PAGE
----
Lack of judges could let go of man accused of molesting daughter

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Imagine you are a young girl who has been sexually abused by her father for years and finally has the courage to come forward, tell someone what happened and get the police to press charges. But instead of seeing your father stand trial before the judiciary, he leaves court not because a judge or a jury of his peers acquits him, but because the government has not appointed enough judges.

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This is the story of a Toronto girl who is awaiting the deadline for her father’s release due to a lack of judges to hear the case.

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In January 2021, then 12-year-old Alexandra (all names have been changed) told a therapist about abuse at the hands of her father. The therapy session was scheduled because of Alexandra’s behavior, she was showing signs of depression, vomiting food and having convulsions, according to her mother.

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When Alexandra spoke to the therapist, she went into detail about the psychological and sexual abuse she had endured for years. The revelations first shocked the therapist, then her mother when some details were shared.

This also resulted in the therapist reporting the abuse to the authorities, as required by law.

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In part, Alexandra described how her father deprived her of food and sleep and verbally abused her. Even worse was the sexual abuse from her father, who forced her to sleep with him naked, restricted her use of the toilet, made her striptease for him, and forced her to touch him sexually.

The abuse began shortly after her parents separated and continued until she had the strength to report it.

In the phone conversation with her mother Lisa, the emotions, anger, frustration and fear of the system are palpable. The process of meeting with the police and speaking to detectives and prosecutors has been an ordeal for the family, but now it could all be for naught if the case is dismissed for lack of a judge.

The Charter of Rights and Freedoms upholds the ancient right that we all have the right “to be brought to justice within a reasonable time”. This was not the case in Canada’s court system, and so in a 2016 case known as the “Jordan Decision,” the court laid down rules, including allowing a hearing to take place within 18 months in smaller cases and in more serious cases must take place within 30 months.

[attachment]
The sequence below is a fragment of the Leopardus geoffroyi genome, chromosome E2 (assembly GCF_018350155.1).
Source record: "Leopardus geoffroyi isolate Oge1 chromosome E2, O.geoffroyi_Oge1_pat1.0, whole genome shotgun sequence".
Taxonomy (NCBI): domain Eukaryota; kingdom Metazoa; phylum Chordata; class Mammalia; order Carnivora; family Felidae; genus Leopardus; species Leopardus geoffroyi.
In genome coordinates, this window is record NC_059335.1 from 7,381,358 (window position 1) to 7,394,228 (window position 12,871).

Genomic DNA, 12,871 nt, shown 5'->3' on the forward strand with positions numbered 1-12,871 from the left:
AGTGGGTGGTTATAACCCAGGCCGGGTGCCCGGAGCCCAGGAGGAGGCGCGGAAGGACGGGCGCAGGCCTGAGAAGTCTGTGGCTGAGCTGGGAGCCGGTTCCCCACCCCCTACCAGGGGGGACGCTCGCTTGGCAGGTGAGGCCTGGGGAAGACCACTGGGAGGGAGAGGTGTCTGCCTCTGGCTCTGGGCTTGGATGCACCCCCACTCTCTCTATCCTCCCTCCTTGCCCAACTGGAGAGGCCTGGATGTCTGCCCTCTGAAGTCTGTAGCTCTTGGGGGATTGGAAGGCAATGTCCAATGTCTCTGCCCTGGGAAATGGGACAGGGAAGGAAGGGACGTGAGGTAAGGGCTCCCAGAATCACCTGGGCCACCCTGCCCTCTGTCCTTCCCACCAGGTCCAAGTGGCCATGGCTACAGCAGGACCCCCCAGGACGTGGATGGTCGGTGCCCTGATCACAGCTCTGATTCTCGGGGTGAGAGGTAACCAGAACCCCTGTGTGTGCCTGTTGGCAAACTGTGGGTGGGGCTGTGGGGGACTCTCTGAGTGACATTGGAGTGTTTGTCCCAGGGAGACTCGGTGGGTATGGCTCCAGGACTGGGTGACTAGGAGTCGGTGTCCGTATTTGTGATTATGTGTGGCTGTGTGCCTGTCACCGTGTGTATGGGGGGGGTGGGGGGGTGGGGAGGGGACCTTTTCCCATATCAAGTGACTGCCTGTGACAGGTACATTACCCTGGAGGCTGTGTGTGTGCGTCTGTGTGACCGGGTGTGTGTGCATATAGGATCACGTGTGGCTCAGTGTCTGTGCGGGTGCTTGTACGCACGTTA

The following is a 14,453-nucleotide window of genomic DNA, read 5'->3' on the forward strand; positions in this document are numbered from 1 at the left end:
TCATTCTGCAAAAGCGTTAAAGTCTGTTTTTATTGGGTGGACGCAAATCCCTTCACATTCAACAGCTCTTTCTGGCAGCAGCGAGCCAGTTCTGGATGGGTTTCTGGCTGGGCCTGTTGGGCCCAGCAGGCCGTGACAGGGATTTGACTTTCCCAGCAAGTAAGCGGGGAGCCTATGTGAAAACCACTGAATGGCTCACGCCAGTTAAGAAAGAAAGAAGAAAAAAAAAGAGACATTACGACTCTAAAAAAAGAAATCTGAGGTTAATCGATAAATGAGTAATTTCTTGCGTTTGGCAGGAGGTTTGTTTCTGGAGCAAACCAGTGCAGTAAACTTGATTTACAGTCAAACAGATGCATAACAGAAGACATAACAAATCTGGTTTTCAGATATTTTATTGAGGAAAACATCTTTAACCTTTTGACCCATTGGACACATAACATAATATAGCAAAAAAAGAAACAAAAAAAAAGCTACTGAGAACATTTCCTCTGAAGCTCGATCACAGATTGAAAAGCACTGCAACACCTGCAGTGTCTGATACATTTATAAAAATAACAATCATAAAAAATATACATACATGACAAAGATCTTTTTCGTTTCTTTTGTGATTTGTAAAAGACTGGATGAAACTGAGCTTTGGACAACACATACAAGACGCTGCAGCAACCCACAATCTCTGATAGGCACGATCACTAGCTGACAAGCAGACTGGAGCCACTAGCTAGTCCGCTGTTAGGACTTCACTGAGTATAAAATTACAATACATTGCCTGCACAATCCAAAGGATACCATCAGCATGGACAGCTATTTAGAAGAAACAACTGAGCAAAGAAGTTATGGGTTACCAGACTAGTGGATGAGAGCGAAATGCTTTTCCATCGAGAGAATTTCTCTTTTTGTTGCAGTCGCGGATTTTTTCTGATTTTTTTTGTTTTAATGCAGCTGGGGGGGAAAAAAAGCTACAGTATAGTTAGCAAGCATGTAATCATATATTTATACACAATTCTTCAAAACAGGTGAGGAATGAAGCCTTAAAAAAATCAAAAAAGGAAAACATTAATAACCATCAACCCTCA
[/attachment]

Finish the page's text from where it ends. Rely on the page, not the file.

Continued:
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That 30-month window is what Lisa and Alexandra are now staring at as they await news of a trial.

A hearing was scheduled for early May, but when no judge was available that morning, they were told to come back after lunch to see if a judge could be found. This bizarre process lasted three days until they were told they would have to wait for another trial date.

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They are currently considering the possibility of not getting a trial date until 2024, and even then a judge may not be available. The real concern is that if the trial does not begin by the end of August, the case will be dismissed as it has already passed 30 months since charges were filed.

Lisa feels that the justice system she believed in so strongly has failed her family.

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Canada’s Justice Crisis

Canada has long had problems bringing cases to court within a reasonable time; That led to the Jordan decision.

Peter MacKay was Justice Minister in the Conservative Harper government from 2013 to 2015. He acknowledges that the then-government can struggle to fill vacancies in the judiciary, but says the Supreme Court’s 2016 decision should have been a wake-up call.

“It was a clear signal from the top courts to all governments that they needed to improve capacity and hire more judges, but it didn’t come to that,” MacKay said.

He said the Jordan decision was a symptom that a system was in trouble, but added that things had gotten worse, not better, since the decision was announced. MacKay does not allege that the court has developed guidelines to ensure the right to a reasonable time trial is preserved. He accuses the government of not doing enough to meet the demands made by the court almost seven years ago.

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Toronto criminal defense attorney Ari Goldkind sees the problems in the court system on a daily basis. He agrees that judgeships need to be filled, but that’s not the only problem.

“There are dozens of good candidates waiting to be appointed and dozens who don’t apply because it’s very political,” Goldkind said of the arduous application process for the judge’s position.

However, he said that even if all judges’ posts are filled tomorrow, there will still be problems.

“It’s not about judges, judges, judges, it’s about court staff, it’s the return to stationary facilities that court clerks and others don’t like, and it’s the lack of a bar,” Goldkind said.

Too many trial lawyers are leaving the practice to make more money as QCs and not enough is being invested in a proper legal aid system, stalling the court.

And in the end, the innocent get hurt.

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